NOW:53208:USA01012
http://widgets.journalinteractive.com/cache/JIResponseCacher.ashx?duration=5&url=http%3A%2F%2Fdata.wp.myweather.net%2FeWxII%2F%3Fdata%3D*USA01012
70°
H 72° L 70°
Cloudy | 8MPH

McKinley teachers flash-mob departing principal in Wauwatosa

Students covered the bulletin boards at McKinley Elementary School with notes to their departing principal, Mark Carter.

Students covered the bulletin boards at McKinley Elementary School with notes to their departing principal, Mark Carter. Photo By Shana Callahan/Submitted photo

June 11, 2014

At a student talent show June 4 at McKinley Elementary School, teachers surprised their principal, Mark Carter, when they rose out of the crowd and performed a coordinated dance to the song "Happy" by Pharrell Williams, in a farewell gesture.

Carter will become the principal at Longfellow Middle School this fall, with that school's current principal, Jason Galien, moving to the principal post at the Detention Center School, also part of the Wauwatosa School District.

Human Resources Director Jack Bothwell said the district is in the screening process for candidates to replace Carter at McKinley.

As the speakers pumped "Happy," McKinley teachers danced with posters that read, "We are happy for you Mr. Carter." The teachers had previously choreographed the dance and kept it quiet from Carter and their students. Partway through the routine, the students got to their feet and joined in.

Eliciting cheers and squeals, two teachers ran through the students and pulled Carter to the stage. The whole group clapped along until the music died down and the teachers hailed Carter as he took a seat center-stage. Cheers rang out for nearly two minutes as Carter got up and hugged each teacher.

"Thank you so much," Carter said into a microphone. "I'm going to miss all of you next year."

Carter worked at McKinley for 12 years, seeing many students and teachers through their entire time at the school.

"We're so happy for him getting this promotion, but everybody is so sad to see him go, because he is the heart and soul of our school and has been such a support to everyone and really unified the whole community," said Shana Callahan, a third-grade teacher who helped organize the flash mob.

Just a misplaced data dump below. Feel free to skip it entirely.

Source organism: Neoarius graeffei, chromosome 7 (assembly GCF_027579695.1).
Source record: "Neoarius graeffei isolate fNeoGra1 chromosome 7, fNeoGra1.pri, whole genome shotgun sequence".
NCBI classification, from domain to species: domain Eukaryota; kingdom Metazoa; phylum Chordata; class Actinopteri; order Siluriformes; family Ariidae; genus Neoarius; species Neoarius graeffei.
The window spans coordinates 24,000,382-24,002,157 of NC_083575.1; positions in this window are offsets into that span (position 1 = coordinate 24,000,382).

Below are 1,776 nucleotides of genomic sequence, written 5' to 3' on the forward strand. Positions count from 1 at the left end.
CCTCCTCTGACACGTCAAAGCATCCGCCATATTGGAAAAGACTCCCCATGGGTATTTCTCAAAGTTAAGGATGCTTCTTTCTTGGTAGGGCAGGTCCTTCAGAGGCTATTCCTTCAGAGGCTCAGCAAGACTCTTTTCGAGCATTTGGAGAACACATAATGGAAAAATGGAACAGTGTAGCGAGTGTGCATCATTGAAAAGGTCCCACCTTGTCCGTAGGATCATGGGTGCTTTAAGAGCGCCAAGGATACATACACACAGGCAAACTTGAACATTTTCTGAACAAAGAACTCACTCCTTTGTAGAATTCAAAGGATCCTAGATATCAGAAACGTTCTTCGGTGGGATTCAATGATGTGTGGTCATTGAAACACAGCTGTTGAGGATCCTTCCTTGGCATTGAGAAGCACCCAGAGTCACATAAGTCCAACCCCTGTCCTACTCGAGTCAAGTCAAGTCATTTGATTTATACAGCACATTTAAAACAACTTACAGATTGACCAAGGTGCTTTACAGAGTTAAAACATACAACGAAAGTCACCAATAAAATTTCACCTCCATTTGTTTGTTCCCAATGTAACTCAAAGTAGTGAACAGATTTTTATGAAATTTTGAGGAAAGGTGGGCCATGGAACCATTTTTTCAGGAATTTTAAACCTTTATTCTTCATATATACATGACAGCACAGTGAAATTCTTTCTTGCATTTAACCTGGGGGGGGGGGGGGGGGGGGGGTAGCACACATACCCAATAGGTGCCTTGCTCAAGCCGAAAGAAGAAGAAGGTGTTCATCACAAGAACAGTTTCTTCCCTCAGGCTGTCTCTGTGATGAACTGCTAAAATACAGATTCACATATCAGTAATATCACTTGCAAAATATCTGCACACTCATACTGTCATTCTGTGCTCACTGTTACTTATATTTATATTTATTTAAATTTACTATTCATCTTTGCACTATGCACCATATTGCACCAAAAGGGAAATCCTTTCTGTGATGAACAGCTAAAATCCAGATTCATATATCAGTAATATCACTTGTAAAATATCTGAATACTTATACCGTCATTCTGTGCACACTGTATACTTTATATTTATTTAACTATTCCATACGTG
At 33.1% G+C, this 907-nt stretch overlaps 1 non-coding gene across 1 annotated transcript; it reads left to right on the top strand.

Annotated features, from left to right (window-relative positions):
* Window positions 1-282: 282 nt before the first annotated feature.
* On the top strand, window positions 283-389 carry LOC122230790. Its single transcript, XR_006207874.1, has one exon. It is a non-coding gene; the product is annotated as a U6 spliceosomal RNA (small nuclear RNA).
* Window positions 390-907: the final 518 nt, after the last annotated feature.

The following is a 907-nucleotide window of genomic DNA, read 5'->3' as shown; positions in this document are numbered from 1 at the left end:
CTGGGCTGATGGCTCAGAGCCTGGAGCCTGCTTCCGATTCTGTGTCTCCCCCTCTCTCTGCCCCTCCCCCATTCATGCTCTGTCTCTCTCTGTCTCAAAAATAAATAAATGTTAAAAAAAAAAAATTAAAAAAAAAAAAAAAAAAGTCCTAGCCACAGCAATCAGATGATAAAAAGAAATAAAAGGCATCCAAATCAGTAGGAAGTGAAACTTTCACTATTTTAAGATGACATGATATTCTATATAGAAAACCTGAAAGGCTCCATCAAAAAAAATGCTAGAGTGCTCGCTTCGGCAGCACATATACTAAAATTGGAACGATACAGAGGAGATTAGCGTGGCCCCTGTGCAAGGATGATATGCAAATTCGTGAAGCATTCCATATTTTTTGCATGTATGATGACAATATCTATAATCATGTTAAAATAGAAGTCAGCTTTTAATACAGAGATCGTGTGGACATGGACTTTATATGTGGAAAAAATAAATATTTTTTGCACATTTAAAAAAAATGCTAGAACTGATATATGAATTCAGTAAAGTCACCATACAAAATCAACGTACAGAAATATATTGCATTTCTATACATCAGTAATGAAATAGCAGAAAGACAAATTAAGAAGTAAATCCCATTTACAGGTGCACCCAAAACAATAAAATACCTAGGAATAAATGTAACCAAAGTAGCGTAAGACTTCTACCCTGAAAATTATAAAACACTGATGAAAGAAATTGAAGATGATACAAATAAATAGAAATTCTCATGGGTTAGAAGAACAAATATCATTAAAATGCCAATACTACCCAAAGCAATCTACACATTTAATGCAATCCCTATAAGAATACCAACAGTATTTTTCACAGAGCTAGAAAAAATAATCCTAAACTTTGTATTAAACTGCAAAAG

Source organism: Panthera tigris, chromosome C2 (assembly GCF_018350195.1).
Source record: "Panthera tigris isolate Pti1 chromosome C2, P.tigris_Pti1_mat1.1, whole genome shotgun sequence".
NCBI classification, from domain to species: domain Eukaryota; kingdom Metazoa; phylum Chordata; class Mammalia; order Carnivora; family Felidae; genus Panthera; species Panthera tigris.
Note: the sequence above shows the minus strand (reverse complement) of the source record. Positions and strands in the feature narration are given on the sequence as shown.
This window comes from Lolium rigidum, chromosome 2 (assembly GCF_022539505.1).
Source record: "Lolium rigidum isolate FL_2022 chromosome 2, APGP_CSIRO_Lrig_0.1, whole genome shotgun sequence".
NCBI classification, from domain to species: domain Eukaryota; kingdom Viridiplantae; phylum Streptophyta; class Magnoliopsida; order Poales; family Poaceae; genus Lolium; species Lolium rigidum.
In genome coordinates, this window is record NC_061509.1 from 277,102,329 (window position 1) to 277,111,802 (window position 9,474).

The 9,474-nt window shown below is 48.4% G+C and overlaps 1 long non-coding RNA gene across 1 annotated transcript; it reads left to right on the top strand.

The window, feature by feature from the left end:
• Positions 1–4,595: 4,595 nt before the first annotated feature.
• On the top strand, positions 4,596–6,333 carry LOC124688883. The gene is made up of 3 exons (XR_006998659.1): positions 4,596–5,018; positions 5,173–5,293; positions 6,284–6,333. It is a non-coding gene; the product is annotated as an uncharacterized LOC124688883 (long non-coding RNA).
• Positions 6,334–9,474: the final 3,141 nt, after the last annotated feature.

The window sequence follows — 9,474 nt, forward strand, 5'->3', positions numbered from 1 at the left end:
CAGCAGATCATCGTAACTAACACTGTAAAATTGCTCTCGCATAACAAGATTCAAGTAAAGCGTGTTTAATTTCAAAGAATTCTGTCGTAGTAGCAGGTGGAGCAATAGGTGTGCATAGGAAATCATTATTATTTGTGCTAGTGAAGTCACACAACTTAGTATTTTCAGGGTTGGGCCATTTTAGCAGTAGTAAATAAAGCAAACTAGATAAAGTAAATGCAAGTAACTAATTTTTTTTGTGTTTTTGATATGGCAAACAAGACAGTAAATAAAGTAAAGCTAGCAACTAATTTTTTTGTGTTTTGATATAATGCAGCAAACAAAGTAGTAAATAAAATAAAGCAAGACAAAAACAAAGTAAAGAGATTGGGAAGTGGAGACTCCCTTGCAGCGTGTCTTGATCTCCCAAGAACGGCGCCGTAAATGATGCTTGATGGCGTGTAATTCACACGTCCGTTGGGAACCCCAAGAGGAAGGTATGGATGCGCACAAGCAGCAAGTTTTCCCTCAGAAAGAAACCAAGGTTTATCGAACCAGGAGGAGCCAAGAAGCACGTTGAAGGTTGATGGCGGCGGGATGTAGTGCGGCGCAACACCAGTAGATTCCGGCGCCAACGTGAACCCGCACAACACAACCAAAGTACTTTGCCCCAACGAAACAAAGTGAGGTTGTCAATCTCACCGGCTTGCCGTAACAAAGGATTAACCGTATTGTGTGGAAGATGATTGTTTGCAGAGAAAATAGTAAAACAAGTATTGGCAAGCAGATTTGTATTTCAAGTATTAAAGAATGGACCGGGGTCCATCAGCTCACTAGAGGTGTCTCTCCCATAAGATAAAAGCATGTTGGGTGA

Callahan said Carter was an especially caring administrator to work with.

"He speaks to us like we're the best staff ever and makes us believe in ourselves when it's hard to believe in ourselves," Callahan said. "He's there at every turn helping us support kids needs."

School Secretary Lisa Winters, who has worked at the school longer than Carter, said he was an active principal, often chatting with kids in hallways and visiting classrooms.

"His respect for and honest enjoyment of the kids just shows in everything he does," Winters said.

Jo Andrae, who teaches first grade at McKinley, said Carter often showed his dedication by making sacrifices to motivate kids. One year, he promised to sleep on the roof of the school if the kids got enough tickets for good behavior. They did, and he followed through. This year he went in the dunk tank.

"McKinley students are always first and foremost in his mind," Andrae said.

Carter said he wanted to move to Longfellow because he wants to work with kids of middle-school age.

"It's tough. With academics, and socially, there's probably no more trying time," Carter said. "But I love that age group. It's never predictable, never the same. Just great kids."

But Carter said he won't forget his time at McKinley and his send-off to "Happy."

"I was caught completely by surprise," Carter said. "I was overwhelmed. It made me sad as well, though, to be leaving them behind."

Looking back on his time, he said, "My 12 years here have been excellent. What I like most about it is it's a combined effort to make this a good school. It takes all of them."

To see a video of the flash mob, visit youtu.be/j_CfT7knIsk.

This site uses Facebook comments to make it easier for you to contribute. If you see a comment you would like to flag for spam or abuse, click the "x" in the upper right of it. By posting, you agree to our Terms of Use.

Suburban News Roundup

E-mail Newsletter

Your link to the biggest stories in the suburbs delivered Thursday mornings.


Enter your e-mail address above and click "Sign Up Now!" to begin receiving your e-mail newsletter
Get the Newsletter!

Login or Register to manage all your newsletter preferences.

Local Crime Map

CONNECT    

Latest Photo Galleries